New Canadianese

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New Candianese is a language invented by Harley P. Mathewson, most likely sometime during his time with J.R.R. Tolkien at Oxford. Since, presumably, few actually speak the language (or, as Mathewson claims, there are only few on the planet "without feeble minds"), its definitive structure is unknown.


There are some definitive known rules of the language, however, which have mostly been culled from performances of Big Fight Amongst the Sparklies:

  • The language contains no two words meaning the same thing. Thus, unlike many other world languages, there are very few homonyms—the only ones being words that are pronounced similary but orthographically different. Mathewson has been a quest, however, to have them stricken from the language.
  • Further, there are no tenses, but rather new words for each tense. An example: the New Candianese conjugation (if one may call it that) for the verb "to have" involves some 12 different words (thus, for "I have" or "she had" or "they will have" requires a completely new word). Each is unrelated in spelling and wholly unlike others of the same root.
  • Like Latin, New Canadianese' nouns, adjectives and adverbs are all declined according to their grammatical function in the sentence. Unlike like Latin, however, there is no standard formula or method for ascertaining these declensions—instead, whole new forms of each word is used according to sentence.
  • There is no word indicating someone who is short in stature—what we would commonly call a "dwarf" or pejoratively, a "midget." Mathewson apparently decided to lump the term for a "rotting corpse" claiming it could also mean "dwarf." When a linguistics scholar pointed out to him that this apparently broke one of the prime rules of his language, Mathewson struck the man dead.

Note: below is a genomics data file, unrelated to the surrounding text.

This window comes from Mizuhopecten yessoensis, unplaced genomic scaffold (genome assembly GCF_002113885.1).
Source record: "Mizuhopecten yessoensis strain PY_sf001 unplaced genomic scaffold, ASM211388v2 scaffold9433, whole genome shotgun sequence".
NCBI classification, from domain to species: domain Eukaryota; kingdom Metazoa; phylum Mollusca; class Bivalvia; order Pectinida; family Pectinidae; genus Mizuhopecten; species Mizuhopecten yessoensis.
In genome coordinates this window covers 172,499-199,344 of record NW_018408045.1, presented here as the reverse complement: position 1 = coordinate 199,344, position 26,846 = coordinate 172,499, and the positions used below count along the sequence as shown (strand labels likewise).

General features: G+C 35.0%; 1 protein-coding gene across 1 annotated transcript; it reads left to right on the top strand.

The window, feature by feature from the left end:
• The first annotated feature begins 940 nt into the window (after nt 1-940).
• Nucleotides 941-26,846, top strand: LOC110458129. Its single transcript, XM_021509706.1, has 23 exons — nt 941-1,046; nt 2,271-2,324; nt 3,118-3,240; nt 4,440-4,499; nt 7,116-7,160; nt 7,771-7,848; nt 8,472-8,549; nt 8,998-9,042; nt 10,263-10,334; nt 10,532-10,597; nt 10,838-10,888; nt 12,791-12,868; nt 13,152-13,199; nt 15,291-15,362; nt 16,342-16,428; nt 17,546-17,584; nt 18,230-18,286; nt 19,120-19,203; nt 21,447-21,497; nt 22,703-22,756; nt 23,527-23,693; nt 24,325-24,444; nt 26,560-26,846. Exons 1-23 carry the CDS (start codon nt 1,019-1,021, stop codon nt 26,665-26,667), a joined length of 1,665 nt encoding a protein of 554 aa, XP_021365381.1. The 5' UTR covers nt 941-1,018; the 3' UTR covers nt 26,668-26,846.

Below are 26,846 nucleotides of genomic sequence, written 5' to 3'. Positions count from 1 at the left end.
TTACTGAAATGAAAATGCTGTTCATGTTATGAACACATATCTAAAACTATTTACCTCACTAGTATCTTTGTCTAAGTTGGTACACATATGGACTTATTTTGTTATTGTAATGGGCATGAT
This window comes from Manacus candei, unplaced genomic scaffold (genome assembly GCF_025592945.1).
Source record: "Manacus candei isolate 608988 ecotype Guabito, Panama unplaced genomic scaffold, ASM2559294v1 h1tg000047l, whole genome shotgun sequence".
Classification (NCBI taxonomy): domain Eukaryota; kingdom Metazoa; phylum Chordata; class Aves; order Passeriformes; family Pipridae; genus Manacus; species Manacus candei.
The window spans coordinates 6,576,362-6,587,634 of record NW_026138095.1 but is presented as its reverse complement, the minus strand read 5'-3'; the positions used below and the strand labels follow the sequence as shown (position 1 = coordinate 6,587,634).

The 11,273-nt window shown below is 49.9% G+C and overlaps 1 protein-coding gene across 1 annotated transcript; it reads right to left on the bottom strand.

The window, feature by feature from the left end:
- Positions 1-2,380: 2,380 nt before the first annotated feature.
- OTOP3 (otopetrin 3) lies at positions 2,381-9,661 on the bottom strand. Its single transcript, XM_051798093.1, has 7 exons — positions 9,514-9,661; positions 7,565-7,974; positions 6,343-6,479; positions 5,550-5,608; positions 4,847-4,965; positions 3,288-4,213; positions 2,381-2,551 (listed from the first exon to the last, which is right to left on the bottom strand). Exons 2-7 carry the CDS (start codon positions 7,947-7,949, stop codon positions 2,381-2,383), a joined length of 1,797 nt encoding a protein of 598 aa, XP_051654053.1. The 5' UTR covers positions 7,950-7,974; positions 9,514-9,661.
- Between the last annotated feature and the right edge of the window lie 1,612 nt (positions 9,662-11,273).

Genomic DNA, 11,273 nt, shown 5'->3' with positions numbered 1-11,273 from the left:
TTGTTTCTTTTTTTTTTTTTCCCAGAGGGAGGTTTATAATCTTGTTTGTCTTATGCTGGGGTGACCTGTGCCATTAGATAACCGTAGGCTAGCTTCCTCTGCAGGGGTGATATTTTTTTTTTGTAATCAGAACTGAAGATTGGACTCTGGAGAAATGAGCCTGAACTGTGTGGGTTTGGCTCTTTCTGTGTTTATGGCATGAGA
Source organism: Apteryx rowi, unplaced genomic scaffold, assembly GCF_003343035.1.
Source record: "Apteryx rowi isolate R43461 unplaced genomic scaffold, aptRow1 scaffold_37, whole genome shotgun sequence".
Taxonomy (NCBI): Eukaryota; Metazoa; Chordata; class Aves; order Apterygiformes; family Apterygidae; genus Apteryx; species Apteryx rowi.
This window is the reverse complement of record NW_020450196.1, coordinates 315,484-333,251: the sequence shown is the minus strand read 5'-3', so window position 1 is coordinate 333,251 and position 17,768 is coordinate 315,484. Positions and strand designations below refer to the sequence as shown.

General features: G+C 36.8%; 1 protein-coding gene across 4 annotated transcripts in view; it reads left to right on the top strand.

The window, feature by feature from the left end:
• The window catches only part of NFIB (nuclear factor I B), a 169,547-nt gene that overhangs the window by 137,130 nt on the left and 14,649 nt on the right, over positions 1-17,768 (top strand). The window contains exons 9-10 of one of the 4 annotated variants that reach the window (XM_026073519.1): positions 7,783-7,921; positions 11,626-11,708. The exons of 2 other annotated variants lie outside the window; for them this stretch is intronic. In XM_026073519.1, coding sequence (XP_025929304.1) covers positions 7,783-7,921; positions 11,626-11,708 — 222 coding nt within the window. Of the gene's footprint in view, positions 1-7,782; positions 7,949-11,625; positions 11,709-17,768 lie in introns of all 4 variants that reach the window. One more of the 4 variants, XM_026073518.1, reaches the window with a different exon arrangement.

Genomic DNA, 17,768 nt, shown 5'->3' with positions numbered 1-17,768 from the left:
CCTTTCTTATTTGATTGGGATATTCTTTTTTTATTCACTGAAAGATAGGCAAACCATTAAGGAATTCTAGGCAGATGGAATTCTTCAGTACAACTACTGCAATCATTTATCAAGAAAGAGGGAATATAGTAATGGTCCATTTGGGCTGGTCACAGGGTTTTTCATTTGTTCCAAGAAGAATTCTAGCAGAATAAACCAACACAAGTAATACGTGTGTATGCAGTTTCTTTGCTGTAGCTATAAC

• The language has more than 300 characters—some denoting simple sounds, some compound sounds, and some are complete words. By far the vast majority, however, are different verbalizations of the "sword[s] which [were] of the fibre of emitting light" or various sounds munchkins made upon dying at the hands of Mathewson.
  • New Canadianese is the only known language to utilize silent words. Listeners must rely on context to deduce a sentence's true meaning. There is no clear structure as to what types of words can be omitted, and as such, scholars have suggested that the rule was created so that Mathewson can never, as he once said, "screw a horse," which he later claimed meant, "be misquoted." Little was known about silent words until their significant use during Mathewson's 2008 presidential campaign.
  • A word will take on a new form depending on the speaker's audience. Unfortunately this is poorly documented by Mathewson. Scholars have determined that there are at least two variations, one for the feeble-minded, which borrows heavily from English and relies frequently on silent words, and another for those with a joinish heart.

German Dialect

New Canadianese, despite its status as the world's only perfect language, still suffers from regional dialects. The most prevalent, German (pronounced Grrr-min), takes its name from the German Garmin employees who were forced to use the language (or face a non-joinish end) after a hostile take over by the Doomsday Group. The most striking difference from pure New Canadianese is that the dialect prefers exact coordinates (usually in latitude and longitude) over the standard prepositions.


Reportedly, in 1979 Mathewson set out to compose a dictionary, but was sidetracked by the stellar movie "Back to the Future," which he watched 15 times in a row. His dictionary was left unfinished. Soon after, he was embroiled in Henson's Curse.